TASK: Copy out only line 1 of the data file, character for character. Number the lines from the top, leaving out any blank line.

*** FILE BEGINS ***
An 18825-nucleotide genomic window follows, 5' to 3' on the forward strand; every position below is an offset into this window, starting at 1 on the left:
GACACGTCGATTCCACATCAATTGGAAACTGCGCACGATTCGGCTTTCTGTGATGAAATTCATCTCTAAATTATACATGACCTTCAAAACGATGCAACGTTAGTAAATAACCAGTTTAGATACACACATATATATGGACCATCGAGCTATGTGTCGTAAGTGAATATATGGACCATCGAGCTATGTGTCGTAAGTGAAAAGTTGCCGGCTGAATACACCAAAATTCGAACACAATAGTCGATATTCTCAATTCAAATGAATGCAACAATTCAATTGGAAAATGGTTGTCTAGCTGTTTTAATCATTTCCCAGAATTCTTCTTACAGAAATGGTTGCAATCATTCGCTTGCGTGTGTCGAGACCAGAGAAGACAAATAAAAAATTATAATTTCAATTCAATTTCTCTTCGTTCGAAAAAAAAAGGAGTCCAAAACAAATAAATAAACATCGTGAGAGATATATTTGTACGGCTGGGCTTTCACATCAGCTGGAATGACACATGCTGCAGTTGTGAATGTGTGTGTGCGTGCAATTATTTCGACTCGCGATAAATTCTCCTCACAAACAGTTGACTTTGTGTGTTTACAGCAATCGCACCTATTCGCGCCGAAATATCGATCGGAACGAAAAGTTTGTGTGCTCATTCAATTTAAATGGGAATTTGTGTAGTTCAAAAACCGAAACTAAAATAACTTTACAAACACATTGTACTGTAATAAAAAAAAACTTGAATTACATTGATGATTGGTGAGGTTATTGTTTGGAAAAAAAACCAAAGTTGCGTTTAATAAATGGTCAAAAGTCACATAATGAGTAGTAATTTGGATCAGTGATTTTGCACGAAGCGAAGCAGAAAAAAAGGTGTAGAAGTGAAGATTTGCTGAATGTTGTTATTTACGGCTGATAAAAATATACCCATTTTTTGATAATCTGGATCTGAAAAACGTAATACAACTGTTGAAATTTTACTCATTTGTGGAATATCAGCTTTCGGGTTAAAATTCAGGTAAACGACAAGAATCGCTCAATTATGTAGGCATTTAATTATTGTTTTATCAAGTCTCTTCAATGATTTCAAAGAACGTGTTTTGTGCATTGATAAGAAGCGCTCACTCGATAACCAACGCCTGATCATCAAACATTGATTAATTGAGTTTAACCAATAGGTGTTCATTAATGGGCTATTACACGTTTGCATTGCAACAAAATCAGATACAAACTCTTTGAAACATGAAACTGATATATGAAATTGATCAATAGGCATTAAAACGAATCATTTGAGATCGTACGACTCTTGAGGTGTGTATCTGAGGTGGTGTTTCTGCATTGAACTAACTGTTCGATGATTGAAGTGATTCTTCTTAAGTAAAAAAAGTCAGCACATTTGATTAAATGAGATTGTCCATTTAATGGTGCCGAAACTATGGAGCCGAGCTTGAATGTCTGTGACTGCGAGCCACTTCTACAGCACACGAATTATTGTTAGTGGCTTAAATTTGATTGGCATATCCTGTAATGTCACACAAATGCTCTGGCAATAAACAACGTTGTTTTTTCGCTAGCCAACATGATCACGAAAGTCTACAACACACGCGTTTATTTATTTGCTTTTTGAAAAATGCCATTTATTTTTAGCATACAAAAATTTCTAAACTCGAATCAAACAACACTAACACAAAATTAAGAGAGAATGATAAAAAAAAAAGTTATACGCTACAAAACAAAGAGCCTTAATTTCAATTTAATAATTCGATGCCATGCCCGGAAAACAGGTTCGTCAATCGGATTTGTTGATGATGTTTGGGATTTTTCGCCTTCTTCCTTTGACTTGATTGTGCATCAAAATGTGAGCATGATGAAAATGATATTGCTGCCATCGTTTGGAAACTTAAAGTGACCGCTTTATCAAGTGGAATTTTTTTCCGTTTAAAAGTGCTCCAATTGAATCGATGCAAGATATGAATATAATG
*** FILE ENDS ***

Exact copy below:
An 18825-nucleotide genomic window follows, 5' to 3' on the forward strand; every position below is an offset into this window, starting at 1 on the left: